How to Make the Most of Your Startup’s Big Fundraising Moment • TechCrunch

Late startups are It faces significant fundraising headwinds, but so does early-stage investing Still a bright spot for startups to make it to the Series B rounds.

Traditional venture capital dollars are hard to come by these days, but institutional investors are still looking for smart investments, and industry watchers are thirsty for the good news that a new round of funding is proposing. While the market is uncertain, founders need to be prepared to use their capital payment as an asset beyond the cash it represents.

In any market environment, a fundraising event can act as a vote of confidence or validation for investors, supporting your company’s growth through talent acquisition and brand awareness. No matter the size of the tour, securing an offshore investment is a major milestone in many companies’ journeys, and often requires an enormous amount of effort. However, after putting all that work in, many founders make the mistake of letting a funding moment pass without extracting all the value they can get.

In more than 20 years as a marketing leader at startups, venture capital firms, and big tech companies, I’ve helped scores of companies announce funding news, ranging from $1 million in pre-seed rounds to $50 million.

Here’s my playbook for founders looking to make more “big money” moments:

Rethink assumptions about fundraising news

Funding news publishing allows you to create additional value beyond your capital investment by highlighting your momentum and increasing brand awareness.

Founders may overlook the value of announcing financing news for several reasons, but the biggest reason is the assumption that the round isn’t “big enough” to generate interest. When you see other companies raising hundreds of millions of dollars, it can be easy to think that no one would be interested to know about the smaller round of your startup.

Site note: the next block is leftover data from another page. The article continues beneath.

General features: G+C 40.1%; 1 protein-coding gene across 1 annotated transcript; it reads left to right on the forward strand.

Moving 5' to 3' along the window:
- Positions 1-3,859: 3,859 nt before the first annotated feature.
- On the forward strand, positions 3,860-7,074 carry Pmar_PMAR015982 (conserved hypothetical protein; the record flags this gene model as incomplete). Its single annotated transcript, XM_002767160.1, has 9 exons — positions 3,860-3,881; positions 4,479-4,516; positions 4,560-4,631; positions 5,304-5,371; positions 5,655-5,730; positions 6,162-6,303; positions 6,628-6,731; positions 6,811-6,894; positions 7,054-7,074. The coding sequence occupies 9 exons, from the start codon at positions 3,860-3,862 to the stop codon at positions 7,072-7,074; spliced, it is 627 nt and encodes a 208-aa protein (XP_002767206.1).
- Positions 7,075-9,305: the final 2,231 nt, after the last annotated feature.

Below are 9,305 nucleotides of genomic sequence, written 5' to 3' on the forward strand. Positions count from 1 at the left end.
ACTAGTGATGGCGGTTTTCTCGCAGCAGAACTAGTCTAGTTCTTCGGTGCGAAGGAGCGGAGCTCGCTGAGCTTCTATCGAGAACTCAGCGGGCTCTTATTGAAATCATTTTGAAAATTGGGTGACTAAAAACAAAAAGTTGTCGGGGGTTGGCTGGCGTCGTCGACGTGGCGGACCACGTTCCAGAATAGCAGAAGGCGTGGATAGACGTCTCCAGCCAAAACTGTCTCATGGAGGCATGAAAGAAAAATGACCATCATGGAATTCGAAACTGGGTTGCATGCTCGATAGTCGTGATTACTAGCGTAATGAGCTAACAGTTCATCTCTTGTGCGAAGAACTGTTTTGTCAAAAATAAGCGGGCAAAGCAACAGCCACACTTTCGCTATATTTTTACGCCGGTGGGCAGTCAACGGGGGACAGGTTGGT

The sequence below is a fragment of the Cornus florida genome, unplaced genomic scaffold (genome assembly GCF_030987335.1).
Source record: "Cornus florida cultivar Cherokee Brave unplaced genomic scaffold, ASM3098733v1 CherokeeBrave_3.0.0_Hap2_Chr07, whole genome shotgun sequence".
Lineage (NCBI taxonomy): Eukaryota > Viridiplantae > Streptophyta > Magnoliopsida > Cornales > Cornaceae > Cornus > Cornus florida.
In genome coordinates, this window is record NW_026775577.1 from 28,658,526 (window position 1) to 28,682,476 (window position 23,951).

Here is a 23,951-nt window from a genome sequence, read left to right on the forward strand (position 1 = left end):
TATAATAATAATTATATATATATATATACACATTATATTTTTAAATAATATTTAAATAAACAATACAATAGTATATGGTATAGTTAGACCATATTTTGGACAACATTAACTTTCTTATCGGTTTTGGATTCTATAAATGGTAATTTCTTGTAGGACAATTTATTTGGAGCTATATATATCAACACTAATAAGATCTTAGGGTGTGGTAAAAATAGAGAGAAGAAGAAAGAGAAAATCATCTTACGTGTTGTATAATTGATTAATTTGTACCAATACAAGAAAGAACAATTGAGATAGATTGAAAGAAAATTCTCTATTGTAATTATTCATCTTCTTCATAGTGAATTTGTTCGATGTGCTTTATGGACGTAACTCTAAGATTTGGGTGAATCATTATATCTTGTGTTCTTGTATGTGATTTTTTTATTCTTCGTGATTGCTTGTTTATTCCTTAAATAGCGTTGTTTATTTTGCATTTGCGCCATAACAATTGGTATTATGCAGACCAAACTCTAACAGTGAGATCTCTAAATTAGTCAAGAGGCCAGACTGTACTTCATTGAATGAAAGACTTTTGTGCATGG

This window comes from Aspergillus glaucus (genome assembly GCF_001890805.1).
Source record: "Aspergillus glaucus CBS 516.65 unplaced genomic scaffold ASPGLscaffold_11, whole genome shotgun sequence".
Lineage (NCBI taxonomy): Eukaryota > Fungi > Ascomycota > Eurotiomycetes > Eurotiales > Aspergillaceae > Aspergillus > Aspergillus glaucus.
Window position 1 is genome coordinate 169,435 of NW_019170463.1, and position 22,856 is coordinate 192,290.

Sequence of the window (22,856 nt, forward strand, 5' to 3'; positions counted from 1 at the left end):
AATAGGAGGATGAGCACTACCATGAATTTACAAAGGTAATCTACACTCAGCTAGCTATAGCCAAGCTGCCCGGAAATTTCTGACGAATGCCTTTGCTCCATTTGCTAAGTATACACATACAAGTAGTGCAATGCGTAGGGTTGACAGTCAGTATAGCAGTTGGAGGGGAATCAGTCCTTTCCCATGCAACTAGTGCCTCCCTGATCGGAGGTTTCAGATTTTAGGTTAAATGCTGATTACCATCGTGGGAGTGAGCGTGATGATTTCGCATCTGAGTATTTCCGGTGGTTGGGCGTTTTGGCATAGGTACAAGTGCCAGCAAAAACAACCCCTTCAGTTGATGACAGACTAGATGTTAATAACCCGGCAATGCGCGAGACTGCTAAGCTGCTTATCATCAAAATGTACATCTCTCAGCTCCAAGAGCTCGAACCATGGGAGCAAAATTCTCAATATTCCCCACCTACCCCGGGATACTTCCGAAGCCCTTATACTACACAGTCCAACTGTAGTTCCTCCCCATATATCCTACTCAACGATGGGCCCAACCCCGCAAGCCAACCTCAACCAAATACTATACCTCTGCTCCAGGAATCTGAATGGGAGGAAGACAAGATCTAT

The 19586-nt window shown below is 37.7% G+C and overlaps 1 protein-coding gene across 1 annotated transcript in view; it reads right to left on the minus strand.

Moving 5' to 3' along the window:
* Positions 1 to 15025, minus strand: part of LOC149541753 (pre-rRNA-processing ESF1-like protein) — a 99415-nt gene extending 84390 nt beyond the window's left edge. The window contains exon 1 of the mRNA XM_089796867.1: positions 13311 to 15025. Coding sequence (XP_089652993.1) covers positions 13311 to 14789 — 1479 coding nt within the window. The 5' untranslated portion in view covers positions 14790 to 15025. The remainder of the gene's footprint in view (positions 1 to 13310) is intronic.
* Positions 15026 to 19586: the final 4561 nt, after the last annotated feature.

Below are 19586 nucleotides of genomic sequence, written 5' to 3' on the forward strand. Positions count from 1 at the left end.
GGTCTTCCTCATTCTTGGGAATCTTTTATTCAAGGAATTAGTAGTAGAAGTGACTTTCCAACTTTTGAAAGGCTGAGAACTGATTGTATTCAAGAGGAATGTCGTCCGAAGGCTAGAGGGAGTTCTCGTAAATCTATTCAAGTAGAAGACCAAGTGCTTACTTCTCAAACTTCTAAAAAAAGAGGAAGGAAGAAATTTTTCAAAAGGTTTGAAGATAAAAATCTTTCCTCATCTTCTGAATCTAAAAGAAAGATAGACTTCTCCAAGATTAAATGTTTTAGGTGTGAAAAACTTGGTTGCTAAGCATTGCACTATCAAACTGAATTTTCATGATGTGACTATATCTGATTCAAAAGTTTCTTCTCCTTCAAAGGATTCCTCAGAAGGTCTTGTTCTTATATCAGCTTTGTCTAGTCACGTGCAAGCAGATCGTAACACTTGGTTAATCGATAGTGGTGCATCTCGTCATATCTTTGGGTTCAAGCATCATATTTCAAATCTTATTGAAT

Fortunately, this is not true. While big numbers may attract headlines, smaller rounds can still generate interest if the advertising is executed well and you can tie the news to some of the larger industry/tech/society trends.

Another reason for founders’ hesitation is whether all or part of the new capital will be made through debt investment. in spite of are becoming more commonThere is still a stigma around debt financing, especially as venture capital investors pump out breaks, and founders may worry they will be penalized for adding debt to their balance sheets.

However, securing a debt investment is often more stringent than an equity investment, so highlighting increased debt can actually indicate your business fundamentals and revenue numbers are strong enough to support repayment.

Founders may also worry about giving competitors too much information about their business and would prefer to make progress while flying under the radar. There are benefits to keeping some information under wraps, but it’s important not to focus so much on building behind closed doors that you miss the opportunity to gain greater visibility with potential customers and partners who will generate revenue.

Finally, funding advertising is sometimes not at the top of a founder’s long to-do list, largely because they are either unsure of how to run an advertisement or lack the marketing experience to implement it effectively. This next section should help on that front.

Three steps to maximizing the marketing value of your fundraiser

The future is unknown, so when you have a closed funding round and cash in the bank, you have the opportunity to make the biggest impact possible with the news you have.

To take advantage of this moment and achieve success, you need:

Step 1: Plan ahead

Preparing for your fundraising announcement takes time and strategic thinking. Once you get to the point in your investor conversations where term papers are a possible next step, you should assemble your marketing team to start working on a plan. This includes agreeing with investors early on about their ability to participate in a news announcement.

Some of the key questions a marketing leader must consider include:

  • Who can provide general quotes or investment commentary?
  • What are the key messages you want to get across about this round and what messages do you want investors to amplify?
  • When is the investor available to review advertising materials and participate in potential media interviews?

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